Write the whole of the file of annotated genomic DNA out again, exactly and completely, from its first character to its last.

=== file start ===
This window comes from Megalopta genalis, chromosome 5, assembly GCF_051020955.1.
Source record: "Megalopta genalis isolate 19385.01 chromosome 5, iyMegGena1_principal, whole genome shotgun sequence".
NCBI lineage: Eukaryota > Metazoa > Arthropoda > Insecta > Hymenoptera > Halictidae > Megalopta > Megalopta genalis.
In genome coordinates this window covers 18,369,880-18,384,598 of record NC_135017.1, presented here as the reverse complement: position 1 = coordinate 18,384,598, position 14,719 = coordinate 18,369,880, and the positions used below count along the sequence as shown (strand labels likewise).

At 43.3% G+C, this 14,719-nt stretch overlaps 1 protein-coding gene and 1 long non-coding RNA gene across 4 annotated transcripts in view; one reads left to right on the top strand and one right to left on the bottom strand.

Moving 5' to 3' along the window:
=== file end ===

This window comes from Megalopta genalis, chromosome 5, assembly GCF_051020955.1.
Source record: "Megalopta genalis isolate 19385.01 chromosome 5, iyMegGena1_principal, whole genome shotgun sequence".
NCBI lineage: Eukaryota > Metazoa > Arthropoda > Insecta > Hymenoptera > Halictidae > Megalopta > Megalopta genalis.
In genome coordinates this window covers 18,369,880-18,384,598 of record NC_135017.1, presented here as the reverse complement: position 1 = coordinate 18,384,598, position 14,719 = coordinate 18,369,880, and the positions used below count along the sequence as shown (strand labels likewise).

At 43.3% G+C, this 14,719-nt stretch overlaps 1 protein-coding gene and 1 long non-coding RNA gene across 4 annotated transcripts in view; one reads left to right on the top strand and one right to left on the bottom strand.

Moving 5' to 3' along the window: